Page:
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If you pay ahead and the loan company says you don’t have to pay anything for the next month, pay anyway. The loan company does that because it benefits them when the interest cycle runs the full 30 days or more. Stick to your bi-weekly schedule which benefits you.

6.  Ungroup your loans for more payment flexibility and control.

I have four private loans with Navient aka Sallie Mae. I requested that they are kept separate so that if I want to pay on two and put the other two in forbearance or deferment, I have the option because they are not all grouped together. I can also use the debt snowball method to pay more for the lowest loan balance and work my way up from there.

7.  Review your deferment options.

Sallie Mae offers an Internship Deferment. They don’t require any verification regarding your employment. They only require a signed document from the organization stating the length of your internship. Be creative and offer a specific service on a project basis, rather than a daily schedule. An unconventional internship with an organization whose mission resonates with you can be a great opportunity to network, expand your resume and make a positive impact in your community. Sallie Mae does not ask for extensive details about the internship. However, the company does limit how many months of deferment you can receive, and that limit may vary depending upon your specific loan agreement.

8.  Know your interest cycle and how it accrues.

At one point in time, I was calculating my paid interest and paid principal down to the penny. You can see how interest accrues on your loans by viewing the FAQs on your loan website, your promissory note, or the terms detailed on your loan statements. For my lowest loan balance, the interest is about $1 per day. For my highest, it’s $3.76 per day.

The compound interest formula is:

(unpaid principal x interest rate) / 365 = daily interest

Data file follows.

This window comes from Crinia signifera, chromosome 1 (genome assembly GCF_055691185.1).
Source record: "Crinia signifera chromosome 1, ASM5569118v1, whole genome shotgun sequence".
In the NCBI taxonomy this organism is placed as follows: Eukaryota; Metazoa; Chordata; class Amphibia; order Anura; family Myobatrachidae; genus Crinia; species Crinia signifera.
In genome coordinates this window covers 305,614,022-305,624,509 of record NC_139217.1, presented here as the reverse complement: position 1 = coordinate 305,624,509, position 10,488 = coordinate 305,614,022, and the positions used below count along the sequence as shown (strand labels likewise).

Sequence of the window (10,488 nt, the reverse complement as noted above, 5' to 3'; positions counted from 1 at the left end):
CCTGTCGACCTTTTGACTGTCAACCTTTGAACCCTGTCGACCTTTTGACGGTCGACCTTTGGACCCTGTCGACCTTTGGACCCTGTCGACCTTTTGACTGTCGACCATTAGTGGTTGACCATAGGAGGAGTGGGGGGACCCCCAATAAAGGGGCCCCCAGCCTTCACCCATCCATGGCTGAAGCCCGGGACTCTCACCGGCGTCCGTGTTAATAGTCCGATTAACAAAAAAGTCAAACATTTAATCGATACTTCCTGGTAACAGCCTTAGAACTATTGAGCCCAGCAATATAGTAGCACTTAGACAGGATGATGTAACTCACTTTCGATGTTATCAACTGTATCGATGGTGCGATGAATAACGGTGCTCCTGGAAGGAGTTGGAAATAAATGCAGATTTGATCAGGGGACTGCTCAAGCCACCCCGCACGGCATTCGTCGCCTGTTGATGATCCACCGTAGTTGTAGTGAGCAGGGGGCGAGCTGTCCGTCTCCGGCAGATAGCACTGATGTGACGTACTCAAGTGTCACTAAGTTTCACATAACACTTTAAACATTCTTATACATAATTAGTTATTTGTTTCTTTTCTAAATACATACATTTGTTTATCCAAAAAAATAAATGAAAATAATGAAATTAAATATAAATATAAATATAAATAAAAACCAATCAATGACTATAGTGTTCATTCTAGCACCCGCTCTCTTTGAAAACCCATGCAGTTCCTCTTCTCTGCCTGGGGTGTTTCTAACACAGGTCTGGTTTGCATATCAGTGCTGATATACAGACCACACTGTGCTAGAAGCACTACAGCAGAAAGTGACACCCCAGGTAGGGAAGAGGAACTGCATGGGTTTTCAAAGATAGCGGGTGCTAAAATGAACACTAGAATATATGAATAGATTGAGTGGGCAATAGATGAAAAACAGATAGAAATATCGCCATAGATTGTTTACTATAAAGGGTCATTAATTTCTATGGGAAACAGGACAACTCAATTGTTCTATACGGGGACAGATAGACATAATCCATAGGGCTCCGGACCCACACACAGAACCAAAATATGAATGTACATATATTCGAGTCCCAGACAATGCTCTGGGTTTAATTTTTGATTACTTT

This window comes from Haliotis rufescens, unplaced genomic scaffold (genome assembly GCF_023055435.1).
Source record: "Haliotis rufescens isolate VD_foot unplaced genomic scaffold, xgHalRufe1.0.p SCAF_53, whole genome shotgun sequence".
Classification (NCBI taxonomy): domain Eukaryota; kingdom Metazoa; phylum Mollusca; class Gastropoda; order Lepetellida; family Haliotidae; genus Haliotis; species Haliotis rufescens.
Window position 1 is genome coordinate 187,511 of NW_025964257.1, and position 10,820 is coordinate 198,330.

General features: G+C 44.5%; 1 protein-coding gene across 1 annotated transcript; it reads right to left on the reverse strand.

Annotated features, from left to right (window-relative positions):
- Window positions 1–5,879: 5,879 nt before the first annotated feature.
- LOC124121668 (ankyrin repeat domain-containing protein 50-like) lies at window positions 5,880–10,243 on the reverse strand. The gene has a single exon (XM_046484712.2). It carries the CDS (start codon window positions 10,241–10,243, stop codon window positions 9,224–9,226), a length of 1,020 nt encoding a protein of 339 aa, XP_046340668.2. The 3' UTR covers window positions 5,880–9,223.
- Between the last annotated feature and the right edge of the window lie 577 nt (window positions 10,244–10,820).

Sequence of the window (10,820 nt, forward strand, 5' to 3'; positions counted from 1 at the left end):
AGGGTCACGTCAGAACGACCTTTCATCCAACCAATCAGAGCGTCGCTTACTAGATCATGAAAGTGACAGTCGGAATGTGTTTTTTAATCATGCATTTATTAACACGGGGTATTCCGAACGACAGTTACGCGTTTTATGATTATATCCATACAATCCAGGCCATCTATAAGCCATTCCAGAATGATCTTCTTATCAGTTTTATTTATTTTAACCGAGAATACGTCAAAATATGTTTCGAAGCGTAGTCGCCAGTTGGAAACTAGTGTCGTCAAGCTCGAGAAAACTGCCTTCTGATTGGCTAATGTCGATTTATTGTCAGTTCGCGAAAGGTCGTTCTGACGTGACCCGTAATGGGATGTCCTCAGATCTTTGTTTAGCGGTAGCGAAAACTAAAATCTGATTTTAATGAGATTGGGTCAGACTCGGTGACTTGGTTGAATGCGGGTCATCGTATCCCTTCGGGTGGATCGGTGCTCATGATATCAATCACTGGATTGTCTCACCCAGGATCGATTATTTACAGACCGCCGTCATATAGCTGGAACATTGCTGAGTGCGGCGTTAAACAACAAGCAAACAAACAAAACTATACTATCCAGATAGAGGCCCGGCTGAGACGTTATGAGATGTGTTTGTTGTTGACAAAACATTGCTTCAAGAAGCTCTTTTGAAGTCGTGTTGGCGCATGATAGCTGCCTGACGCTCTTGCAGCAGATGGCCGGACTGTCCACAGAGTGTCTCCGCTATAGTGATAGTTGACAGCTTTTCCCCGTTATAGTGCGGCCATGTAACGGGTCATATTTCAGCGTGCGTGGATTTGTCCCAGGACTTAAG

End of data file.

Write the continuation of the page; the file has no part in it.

daily interest x number of days = interest due

9.  Know how and when your interest rate may change. Know how and when your accrued interest capitalizes.

Variable Interest Rate

My variable interest rate is 4.25%, which is the Federal Prime Rate + 1%. The rate can change quarterly if the Federal Prime rate increases or decreases. If I use a deferment or forbearance, my interest will capitalize during the quarterly cycle following my deferment period so I can set a goal for how I will pay the interest with supplemental income before it capitalizes based on that time frame.

10.  Think offense. Not just defense.

I’ve been playing defense with my loans for years just trying to keep up with the payments. I realized last year that I have never really attacked my loans. That’s what I’m doing differently this year. I’m generating additional income to attack my loans and sharing information to empower others to do the same; like this guy here and this girl here. Another man named Matthew Burr paid off $74,000 in two years by making payments six or seven times a month. His plan involved a lot more sacrifice, but he achieved his goal.

11.  Submit your student loan complaints to the Consumer Financial Protection Bureau

The CFPB educates consumers, enforces federal consumer financial laws, and uses information studies to better understand consumers, financial services providers, and consumer financial markets. I submitted a complaint last year about Sallie Mae, and they responded very quickly.

12.  Check out these organizations to stay abreast of student loan news, policies and more:

The Project on Student Loan Debt

Higher Ed Not Debt

Ready for Zero

American Student Assistance

SALT

The Student Loan Ranger

13.  If you or someone you know plans to finance an education, I highly recommend this book:

Debt-Free U: How I Paid for an Outstanding College Education Without Loans, Scholarships, or Mooching Off My Parents by Zac Bissonnette

 

Do you have more student loan tips? Empower others by sharing your strategies and success stories in the comments below!

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Brandy Camille Huff is an advocate for holistic wellness, financial literacy and affordable education in Atlanta. She is currently developing a blog on resourcefulness called More Ways Than 1 to inform and inspire people of all ages to fulfill their dreams, with or without debt. You can follow Brandy @More Ways Than 1 on Twitter.